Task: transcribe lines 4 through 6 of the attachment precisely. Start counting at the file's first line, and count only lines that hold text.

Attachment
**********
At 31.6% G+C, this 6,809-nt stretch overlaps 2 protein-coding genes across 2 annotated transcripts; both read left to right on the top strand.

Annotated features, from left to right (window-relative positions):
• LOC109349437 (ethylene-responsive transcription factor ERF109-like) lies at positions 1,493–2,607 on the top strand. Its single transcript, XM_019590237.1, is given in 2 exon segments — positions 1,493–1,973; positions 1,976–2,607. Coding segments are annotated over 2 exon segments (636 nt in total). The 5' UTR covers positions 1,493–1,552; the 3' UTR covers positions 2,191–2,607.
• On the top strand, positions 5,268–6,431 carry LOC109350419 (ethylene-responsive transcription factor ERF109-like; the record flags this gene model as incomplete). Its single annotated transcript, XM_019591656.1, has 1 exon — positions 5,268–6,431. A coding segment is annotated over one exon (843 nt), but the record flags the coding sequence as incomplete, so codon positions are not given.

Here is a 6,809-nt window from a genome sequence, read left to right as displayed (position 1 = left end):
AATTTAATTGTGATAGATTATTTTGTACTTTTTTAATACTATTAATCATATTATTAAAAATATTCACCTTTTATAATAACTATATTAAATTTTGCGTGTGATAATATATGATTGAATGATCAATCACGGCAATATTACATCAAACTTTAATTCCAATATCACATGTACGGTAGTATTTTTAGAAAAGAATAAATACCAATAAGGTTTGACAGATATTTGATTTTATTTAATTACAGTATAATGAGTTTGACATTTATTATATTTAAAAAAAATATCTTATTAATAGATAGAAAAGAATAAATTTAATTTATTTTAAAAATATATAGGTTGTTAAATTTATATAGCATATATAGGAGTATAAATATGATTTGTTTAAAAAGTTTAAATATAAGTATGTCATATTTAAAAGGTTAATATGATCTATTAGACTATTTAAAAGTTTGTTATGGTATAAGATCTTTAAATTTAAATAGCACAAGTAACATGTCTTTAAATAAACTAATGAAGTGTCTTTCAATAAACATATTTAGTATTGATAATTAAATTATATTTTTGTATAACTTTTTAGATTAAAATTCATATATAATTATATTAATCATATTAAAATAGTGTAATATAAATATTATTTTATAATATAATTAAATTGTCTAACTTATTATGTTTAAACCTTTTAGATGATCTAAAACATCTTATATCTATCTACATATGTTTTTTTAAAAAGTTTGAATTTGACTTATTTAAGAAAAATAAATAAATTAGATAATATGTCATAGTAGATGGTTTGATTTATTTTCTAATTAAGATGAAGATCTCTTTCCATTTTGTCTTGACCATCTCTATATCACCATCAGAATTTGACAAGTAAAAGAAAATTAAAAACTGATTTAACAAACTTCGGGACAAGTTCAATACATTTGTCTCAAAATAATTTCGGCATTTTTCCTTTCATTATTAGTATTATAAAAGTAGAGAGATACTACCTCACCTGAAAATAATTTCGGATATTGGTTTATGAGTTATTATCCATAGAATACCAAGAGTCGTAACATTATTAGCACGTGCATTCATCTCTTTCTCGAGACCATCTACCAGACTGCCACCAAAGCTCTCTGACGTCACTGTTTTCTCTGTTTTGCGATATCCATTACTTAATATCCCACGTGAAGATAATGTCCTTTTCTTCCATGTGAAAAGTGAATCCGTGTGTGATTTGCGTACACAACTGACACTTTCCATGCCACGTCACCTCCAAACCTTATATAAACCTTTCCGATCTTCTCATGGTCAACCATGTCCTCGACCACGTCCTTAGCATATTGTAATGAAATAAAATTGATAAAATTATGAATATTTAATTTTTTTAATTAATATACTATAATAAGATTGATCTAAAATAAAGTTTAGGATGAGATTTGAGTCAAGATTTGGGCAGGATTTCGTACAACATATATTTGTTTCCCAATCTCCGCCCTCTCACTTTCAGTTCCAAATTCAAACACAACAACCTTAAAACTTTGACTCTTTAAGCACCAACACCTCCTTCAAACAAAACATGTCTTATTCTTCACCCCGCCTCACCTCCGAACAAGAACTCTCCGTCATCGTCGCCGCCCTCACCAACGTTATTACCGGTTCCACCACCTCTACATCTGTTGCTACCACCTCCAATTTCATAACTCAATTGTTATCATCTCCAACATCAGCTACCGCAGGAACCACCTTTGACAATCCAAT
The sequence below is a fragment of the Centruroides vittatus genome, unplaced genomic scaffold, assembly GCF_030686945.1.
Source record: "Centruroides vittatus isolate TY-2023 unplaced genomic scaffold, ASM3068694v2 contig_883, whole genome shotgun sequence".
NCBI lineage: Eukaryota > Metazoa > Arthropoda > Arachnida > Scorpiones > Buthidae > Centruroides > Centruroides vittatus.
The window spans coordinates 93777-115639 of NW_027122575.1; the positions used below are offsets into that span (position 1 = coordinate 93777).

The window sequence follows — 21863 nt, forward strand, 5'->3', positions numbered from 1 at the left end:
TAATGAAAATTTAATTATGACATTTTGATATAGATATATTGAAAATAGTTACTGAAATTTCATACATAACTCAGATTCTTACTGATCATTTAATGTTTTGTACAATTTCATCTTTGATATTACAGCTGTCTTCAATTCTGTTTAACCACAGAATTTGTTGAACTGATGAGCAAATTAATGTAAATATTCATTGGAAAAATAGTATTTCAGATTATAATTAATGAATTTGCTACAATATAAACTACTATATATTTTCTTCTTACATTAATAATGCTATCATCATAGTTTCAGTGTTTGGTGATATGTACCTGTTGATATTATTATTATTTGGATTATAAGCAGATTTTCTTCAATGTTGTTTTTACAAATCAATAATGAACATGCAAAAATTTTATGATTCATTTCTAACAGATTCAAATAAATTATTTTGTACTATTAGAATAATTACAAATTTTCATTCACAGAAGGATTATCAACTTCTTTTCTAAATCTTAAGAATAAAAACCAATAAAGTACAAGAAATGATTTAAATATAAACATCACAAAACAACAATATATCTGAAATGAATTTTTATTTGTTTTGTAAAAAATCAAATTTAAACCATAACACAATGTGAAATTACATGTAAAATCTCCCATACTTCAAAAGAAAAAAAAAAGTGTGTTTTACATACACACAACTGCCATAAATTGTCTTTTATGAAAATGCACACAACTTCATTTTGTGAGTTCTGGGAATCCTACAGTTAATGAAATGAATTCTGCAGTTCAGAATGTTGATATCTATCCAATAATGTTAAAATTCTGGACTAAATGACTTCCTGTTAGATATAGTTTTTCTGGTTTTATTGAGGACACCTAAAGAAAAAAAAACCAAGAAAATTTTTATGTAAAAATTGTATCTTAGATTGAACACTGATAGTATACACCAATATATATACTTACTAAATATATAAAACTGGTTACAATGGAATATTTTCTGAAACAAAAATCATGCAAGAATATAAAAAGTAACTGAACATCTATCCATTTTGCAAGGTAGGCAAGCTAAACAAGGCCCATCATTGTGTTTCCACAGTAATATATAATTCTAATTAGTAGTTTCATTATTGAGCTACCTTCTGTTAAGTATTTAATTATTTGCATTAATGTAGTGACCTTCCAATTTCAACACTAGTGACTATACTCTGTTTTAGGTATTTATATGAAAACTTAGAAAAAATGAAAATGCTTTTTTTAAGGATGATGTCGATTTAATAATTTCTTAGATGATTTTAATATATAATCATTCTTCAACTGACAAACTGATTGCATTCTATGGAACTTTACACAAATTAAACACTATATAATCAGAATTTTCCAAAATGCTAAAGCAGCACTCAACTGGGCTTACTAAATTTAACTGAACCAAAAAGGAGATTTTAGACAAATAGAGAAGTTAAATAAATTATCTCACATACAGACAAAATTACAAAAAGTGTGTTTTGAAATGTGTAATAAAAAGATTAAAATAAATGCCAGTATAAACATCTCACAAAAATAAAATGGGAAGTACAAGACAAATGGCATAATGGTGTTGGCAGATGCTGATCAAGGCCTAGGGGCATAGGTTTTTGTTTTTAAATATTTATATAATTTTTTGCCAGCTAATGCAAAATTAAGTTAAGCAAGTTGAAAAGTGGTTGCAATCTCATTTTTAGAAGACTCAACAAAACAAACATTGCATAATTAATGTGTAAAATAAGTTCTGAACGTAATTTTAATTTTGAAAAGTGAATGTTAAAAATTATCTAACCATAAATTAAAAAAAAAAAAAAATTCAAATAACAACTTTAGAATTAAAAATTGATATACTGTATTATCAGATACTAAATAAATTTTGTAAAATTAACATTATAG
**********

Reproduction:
• On the top strand, positions 5,268–6,431 carry LOC109350419 (ethylene-responsive transcription factor ERF109-like; the record flags this gene model as incomplete). Its single annotated transcript, XM_019591656.1, has 1 exon — positions 5,268–6,431. A coding segment is annotated over one exon (843 nt), but the record flags the coding sequence as incomplete, so codon positions are not given.

Here is a 6,809-nt window from a genome sequence, read left to right as displayed (position 1 = left end):
AATTTAATTGTGATAGATTATTTTGTACTTTTTTAATACTATTAATCATATTATTAAAAATATTCACCTTTTATAATAACTATATTAAATTTTGCGTGTGATAATATATGATTGAATGATCAATCACGGCAATATTACATCAAACTTTAATTCCAATATCACATGTACGGTAGTATTTTTAGAAAAGAATAAATACCAATAAGGTTTGACAGATATTTGATTTTATTTAATTACAGTATAATGAGTTTGACATTTATTATATTTAAAAAAAATATCTTATTAATAGATAGAAAAGAATAAATTTAATTTATTTTAAAAATATATAGGTTGTTAAATTTATATAGCATATATAGGAGTATAAATATGATTTGTTTAAAAAGTTTAAATATAAGTATGTCATATTTAAAAGGTTAATATGATCTATTAGACTATTTAAAAGTTTGTTATGGTATAAGATCTTTAAATTTAAATAGCACAAGTAACATGTCTTTAAATAAACTAATGAAGTGTCTTTCAATAAACATATTTAGTATTGATAATTAAATTATATTTTTGTATAACTTTTTAGATTAAAATTCATATATAATTATATTAATCATATTAAAATAGTGTAATATAAATATTATTTTATAATATAATTAAATTGTCTAACTTATTATGTTTAAACCTTTTAGATGATCTAAAACATCTTATATCTATCTACATATGTTTTTTTAAAAAGTTTGAATTTGACTTATTTAAGAAAAATAAATAAATTAGATAATATGTCATAGTAGATGGTTTGATTTATTTTCTAATTAAGATGAAGATCTCTTTCCATTTTGTCTTGACCATCTCTATATCACCATCAGAATTTGACAAGTAAAAGAAAATTAAAAACTGATTTAACAAACTTCGGGACAAGTTCAATACATTTGTCTCAAAATAATTTCGGCATTTTTCCTTTCATTATTAGTATTATAAAAGTAGAGAGATACTACCTCACCTGAAAATAATTTCGGATATTGGTTTATGAGTTATTATCCATAGAATACCAAGAGTCGTAACATTATTAGCACGTGCATTCATCTCTTTCTCGAGACCATCTACCAGACTGCCACCAAAGCTCTCTGACGTCACTGTTTTCTCTGTTTTGCGATATCCATTACTTAATATCCCACGTGAAGATAATGTCCTTTTCTTCCATGTGAAAAGTGAATCCGTGTGTGATTTGCGTACACAACTGACACTTTCCATGCCACGTCACCTCCAAACCTTATATAAACCTTTCCGATCTTCTCATGGTCAACCATGTCCTCGACCACGTCCTTAGCATATTGTAATGAAATAAAATTGATAAAATTATGAATATTTAATTTTTTTAATTAATATACTATAATAAGATTGATCTAAAATAAAGTTTAGGATGAGATTTGAGTCAAGATTTGGGCAGGATTTCGTACAACATATATTTGTTTCCCAATCTCCGCCCTCTCACTTTCAGTTCCAAATTCAAACACAACAACCTTAAAACTTTGACTCTTTAAGCACCAACACCTCCTTCAAACAAAACATGTCTTATTCTTCACCCCGCCTCACCTCCGAACAAGAACTCTCCGTCATCGTCGCCGCCCTCACCAACGTTATTACCGGTTCCACCACCTCTACATCTGTTGCTACCACCTCCAATTTCATAACTCAATTGTTATCATCTCCAACATCAGCTACCGCAGGAACCACCTTTGACAATCCAAT